Donald Trump says that even without a vaccine, COVID-19 will eventually fade away. And amazingly, the science says he might be right…though not if we follow his plan for reopening the country.
The science in question is evolutionary virology.
It says is that under certain circumstances viruses will evolve into less virulent forms. In fact, this might even be what happened to the 1918 Spanish Flu…though not until after it killed tens of millions of people.
Let me explain.
In order to be an evolutionarily successful, virus can’t just infect one person, they have to jump from one person to another. They can do that by making us cough, giving us diarrhea that contaminates other people’s food or water, or giving us sores that shed virus particles onto anyone or anyone we touch.
I.e., they make us sick.
But if they make us too ill, too quickly, they don’t get much chance to spread because we either collapse into bed, away from other people, or make others leery enough of catching the disease that they take suitable precautions.
This means that from the virus’s point of view (not that it’s alive enough to have one), there is an optimum trade-off between making us sick…and making us too sick. By evolutionary standards, the common cold is a far more successful human virus than Ebola.
It also means that as viruses mutate, there is an evolutionary pressure toward that not-too-virulent optimum. The original, too-virulent, strains get out-competed by less-virulent ones we don’t take as seriously.
Not that it’s always that simple. In researching this, I came across a fascinating 2013 paper in PLOS Biology in which a team from Virginia Tech, Cornell, Princeton, and North Carolina State studied house finch eye disease, which gives the birds a nasty case of conjunctivitis (pink eye). And, while it’s a bacterial disease not a virus, the evolutionary principles are similar.
The illness first appeared in Washington, D.C., in the 1990s, but eventually spread as far as California…and was of enough concern to ornithologists that they saved strains of it from sick birds found at a number of locations on different dates.
Using these, the researchers infected birds in the laboratory to see just how bad a case of pink eye they got from each strain, and how long it took them to recover. (The disease does not kill the birds, even in its more virulent forms, though it does weaken them enough to make them enough more susceptible to predators that their numbers have substantially dwindled.)
What the researchers found was surprising. Over time, in each region, the bacteria evolved to become more virulent, not less.
But when the virus moved from D.C. to California, the strain that first arrived was relatively low in virulence. Once established in California, however, it too evolved toward greater virulence.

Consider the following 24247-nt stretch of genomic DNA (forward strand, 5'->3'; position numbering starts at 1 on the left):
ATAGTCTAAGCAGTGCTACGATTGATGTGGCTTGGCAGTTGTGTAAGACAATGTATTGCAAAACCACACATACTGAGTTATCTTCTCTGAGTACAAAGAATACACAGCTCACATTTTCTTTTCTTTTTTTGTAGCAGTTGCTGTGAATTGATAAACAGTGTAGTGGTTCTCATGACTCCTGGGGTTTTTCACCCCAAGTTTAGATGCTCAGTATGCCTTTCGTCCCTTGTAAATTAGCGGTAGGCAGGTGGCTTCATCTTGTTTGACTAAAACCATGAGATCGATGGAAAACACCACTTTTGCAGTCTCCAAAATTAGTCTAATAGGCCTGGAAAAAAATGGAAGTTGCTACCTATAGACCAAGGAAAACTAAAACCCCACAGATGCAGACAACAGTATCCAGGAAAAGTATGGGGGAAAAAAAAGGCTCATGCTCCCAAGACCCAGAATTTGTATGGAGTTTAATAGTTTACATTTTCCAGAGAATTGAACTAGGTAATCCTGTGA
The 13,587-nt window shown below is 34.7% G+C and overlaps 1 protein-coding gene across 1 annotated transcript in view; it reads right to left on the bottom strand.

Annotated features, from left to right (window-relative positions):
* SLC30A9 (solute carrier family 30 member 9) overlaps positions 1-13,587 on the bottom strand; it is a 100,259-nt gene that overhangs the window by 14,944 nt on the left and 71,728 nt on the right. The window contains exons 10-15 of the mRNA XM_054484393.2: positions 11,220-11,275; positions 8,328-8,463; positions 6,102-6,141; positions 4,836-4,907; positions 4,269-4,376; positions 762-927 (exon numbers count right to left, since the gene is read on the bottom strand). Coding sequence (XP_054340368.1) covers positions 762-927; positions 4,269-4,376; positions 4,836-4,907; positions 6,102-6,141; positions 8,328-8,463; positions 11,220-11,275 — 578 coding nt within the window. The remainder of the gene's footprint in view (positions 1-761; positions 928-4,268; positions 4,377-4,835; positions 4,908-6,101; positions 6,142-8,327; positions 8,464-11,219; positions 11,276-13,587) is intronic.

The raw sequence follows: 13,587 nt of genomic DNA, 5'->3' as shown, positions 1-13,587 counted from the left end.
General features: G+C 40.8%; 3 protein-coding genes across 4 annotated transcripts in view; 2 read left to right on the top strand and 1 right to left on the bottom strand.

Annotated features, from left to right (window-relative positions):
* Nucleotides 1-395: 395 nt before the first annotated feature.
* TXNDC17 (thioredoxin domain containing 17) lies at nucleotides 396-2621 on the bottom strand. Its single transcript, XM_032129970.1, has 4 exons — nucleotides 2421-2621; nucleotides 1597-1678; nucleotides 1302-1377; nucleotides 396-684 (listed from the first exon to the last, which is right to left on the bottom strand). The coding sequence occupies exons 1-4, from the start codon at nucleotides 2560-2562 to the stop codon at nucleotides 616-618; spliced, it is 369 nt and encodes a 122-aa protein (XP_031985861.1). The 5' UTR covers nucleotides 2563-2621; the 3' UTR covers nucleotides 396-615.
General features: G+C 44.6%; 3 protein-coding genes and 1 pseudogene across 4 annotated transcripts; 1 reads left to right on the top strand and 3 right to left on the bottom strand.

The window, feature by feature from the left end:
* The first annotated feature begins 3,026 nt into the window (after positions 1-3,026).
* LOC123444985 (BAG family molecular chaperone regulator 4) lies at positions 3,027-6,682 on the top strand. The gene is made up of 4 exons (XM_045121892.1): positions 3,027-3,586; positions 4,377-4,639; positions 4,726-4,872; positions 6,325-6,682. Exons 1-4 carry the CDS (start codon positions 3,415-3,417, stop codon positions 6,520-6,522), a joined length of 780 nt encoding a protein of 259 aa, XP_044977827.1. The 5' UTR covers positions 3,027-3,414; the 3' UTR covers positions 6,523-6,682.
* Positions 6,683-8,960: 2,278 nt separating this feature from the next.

The researchers’ conclusion was that for the strain to get across the country, it had to not make birds so sick that they couldn’t fly that far.
“That will select for strains that make the birds less sick,” lead author Dana Hawley of Virginia Tech said in a press release. “But when it gets established in a new location, there are lots of other potential hosts, especially around bird feeders. It can evolve toward being a nastier illness because it’s getting transmitted more quickly.”
What does that mean for COVID-19?
Potentially, a lot, because our efforts to control it will affect which forms of it are most likely to succeed.
If, like house finches at bird feeders, we naively gather around the water cooler, crowd into bars, or otherwise make ourselves into easy targets, it could become more virulent.
If, on the other hand, we work to maintain social distance, wear masks, and otherwise work to ensure that, like finches flying across long distances, the virus can’t do it if it makes its host too sick (in our case, sick enough to sound the alarm), we may drive its evolution toward less-virulent forms.
That may (or may not) have been what happened to the Spanish flu.
The Spanish flu hit in 3 major waves: spring 1918, fall 1918, spring 1919. The first was relatively small, compared to what would follow.
But that made people overconfident when it came back in the fall—a mistake that helped lead to America’s ultimate tally of 675,000 deaths.
When it came back yet again in the spring, public health officials had learned their lesson from the fall, and clamped down hard, after which it largely disappears from history.
One theory is that by the end of the third wave, enough people gotten it to create herd immunity. But another is that the spring 2019 clamp-down drove its evolution into less virulent forms that then disappeared from public sight.
Which of those theories is correct, I don’t know. But like the house-finch study, the history of the Spanish flu does suggest that while Trump is correct that these things can disappear without a vaccine, he is wrong to think we might achieve that simply by returning to business as usual–not, at least, without severe consequences.
Rather, we need to think like evolutionary biologists and work to drive the virus in a direction we can more easily live with until we get a vaccine.
And that means being very cautious about exactly what we do, as we reopen the economy.